Lit­tle will change

The Pak Banker - - 4editorial - Rafia Zakaria

ON the sleepy Sun­day fol­low­ing the Thanks­giv­ing hol­i­day in the United States, Wik­iLeaks re­leased nearly quar­ter of a mil­lion diplo­matic dis­patches is­sued be­tween US di­plo­mats and Washington. As with the prior re­leases of doc­u­ments this year, Wik­iLeaks pro­vided the ma­te­rial to me­dia out­lets around the world; from the and to and. The US State Depart­ment had been squea­mish for days in an­tic­i­pa­tion of the re­lease, with Sec­re­tary of State Hil­lary Clin­ton per­son­ally con­tact­ing for­eign gov­ern­ments to pro­vide some pre-emp­tive cod­dling. State Depart­ment le­gal ad­vi­sor Harold Koh is­sued a state­ment declar­ing the re­lease a dan­ger­ous act that was likely to en­dan­ger many lives. A terse mis­sive from the White House con­demned "in the strong­est terms the unau­tho­rised dis­clo­sure of clas­si­fied doc­u­ments and sen­si­tive na­tional se­cu­rity in­for­ma­tion".

Yet for all the breath­less agony that fol­lowed the re­lease and the sen­sa­tional head­lines that glibly touted the doc­u­ments as per­pet­u­at­ing a "global diplo­matic cri­sis" the ca­bles them­selves pro­vided lit­tle to sub­stan­ti­ate the claims of a catas­tro­phe that had ac­com­pa­nied their re­lease. In­deed, brows­ing the data­base of ca­bles is much like pe­rus­ing the pri­vate diary of a su­per­power, a largely voyeuris­tic plea­sure that af­firms ex­ist­ing be­liefs with the juicy de­tails that add colour and char­ac­ter to oth­er­wise bor­ing diplo­matic machi­na­tions. Of note to Pak­ista­nis is the pro­vi­sion of doc­u­men­tary ev­i­dence of Amer­i­can con­ster­na­tion over Pak­istan's nu­clear pro­gramme and the pos­si­bil­ity of highly en­riched ura­nium in Pak­istan's re­search fa­cil­i­ties fall­ing into the hands of ter­ror­ist groups. Adding a hint of spice to this bland snip­pet is a cable de­tail­ing a US diplo­mat's frus­trated mus­ings over whether a rick­shaw driver loi­ter­ing out­side the US em­bassy was surveilling the fa­cil­ity for an at­tack or merely wait­ing for a cus­tomer.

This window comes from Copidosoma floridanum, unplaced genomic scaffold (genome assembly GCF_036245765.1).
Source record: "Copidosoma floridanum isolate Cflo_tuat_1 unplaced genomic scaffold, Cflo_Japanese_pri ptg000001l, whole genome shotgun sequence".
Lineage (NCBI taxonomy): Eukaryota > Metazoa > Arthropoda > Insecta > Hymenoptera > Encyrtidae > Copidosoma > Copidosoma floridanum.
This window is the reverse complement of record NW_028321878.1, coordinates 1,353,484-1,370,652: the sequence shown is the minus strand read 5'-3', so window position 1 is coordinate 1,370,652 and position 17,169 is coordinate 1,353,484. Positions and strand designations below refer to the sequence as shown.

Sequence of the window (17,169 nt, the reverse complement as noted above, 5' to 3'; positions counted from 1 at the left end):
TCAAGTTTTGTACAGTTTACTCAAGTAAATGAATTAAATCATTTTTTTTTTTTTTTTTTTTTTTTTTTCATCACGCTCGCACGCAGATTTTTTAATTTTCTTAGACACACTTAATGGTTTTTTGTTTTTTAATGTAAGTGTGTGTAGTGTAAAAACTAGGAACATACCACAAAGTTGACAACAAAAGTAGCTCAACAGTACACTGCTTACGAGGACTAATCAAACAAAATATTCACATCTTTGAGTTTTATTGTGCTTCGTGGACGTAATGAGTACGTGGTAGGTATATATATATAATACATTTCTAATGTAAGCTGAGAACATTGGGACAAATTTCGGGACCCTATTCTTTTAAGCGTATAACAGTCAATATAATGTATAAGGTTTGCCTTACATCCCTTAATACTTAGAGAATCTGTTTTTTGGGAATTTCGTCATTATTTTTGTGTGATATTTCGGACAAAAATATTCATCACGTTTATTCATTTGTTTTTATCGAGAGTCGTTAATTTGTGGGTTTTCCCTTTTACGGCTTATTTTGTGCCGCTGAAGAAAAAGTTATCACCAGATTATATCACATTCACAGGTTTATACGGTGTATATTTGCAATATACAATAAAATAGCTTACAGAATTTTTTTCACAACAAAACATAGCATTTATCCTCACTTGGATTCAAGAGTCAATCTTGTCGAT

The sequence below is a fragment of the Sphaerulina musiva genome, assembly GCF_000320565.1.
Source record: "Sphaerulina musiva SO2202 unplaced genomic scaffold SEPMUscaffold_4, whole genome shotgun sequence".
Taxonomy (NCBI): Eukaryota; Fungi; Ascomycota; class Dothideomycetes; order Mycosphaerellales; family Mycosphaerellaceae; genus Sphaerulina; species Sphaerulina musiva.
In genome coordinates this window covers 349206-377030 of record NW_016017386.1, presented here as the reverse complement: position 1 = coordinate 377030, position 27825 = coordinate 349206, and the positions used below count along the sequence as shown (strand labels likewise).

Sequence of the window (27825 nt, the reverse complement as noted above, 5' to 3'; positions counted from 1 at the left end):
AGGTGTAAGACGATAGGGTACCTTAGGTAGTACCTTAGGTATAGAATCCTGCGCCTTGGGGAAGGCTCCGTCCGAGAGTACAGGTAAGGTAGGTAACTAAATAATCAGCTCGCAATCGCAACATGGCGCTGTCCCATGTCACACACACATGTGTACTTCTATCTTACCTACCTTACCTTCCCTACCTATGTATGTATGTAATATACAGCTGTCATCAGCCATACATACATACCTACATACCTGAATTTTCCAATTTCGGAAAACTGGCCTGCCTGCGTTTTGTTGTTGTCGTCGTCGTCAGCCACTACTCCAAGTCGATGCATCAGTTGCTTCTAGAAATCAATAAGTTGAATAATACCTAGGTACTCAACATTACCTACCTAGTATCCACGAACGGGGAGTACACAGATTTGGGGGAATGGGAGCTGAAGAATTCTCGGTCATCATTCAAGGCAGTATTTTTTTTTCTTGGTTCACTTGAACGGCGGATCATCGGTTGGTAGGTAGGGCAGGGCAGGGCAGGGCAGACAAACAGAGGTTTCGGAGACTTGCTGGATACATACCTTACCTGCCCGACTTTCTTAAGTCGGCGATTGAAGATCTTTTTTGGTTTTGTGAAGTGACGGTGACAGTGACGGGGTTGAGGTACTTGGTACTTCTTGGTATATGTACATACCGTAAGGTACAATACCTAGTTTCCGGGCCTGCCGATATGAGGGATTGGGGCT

The de­tails are en­gag­ing and even em­bar­rass­ing, ex­pos­ing as they do the vul­ner­a­bil­i­ties of a su­per­power that the world loves to hate. How­ever, be­yond an ex­er­cise in glee­ful gos­sip, this lat­est re­lease pro­vides lit­tle to pro­mote the ac­count­abil­ity and trans­parency that Wik­iLeaks founder Ju­lian As­sange has touted as the rea­son for their re­lease. Guardian New York Times

Ex­cerpts pub­lished by the and re­veal bar­gain­ing with coun­tries like Bul­garia to take on Guan­tanamo de­tainees. Oth­ers re­veal sus­pi­cions of cor­rup­tion af­ter a meet­ing in Kan­da­har with Pres­i­dent Hamid Karzai's brother who is widely be­lieved to be in­volved in the drug trade. Yet an­other re­veals ex­ten­sive com­puter hack­ing ef­forts by the Chi­nese and Amer­i­can ef­forts against them. All are en­ter­tain­ing, per­haps marginally damn­ing; none, how­ever, pro­vide any of the sort of in­for­ma­tion that is likely to change the sta­tus quo in in­ter­na­tional re­la­tions.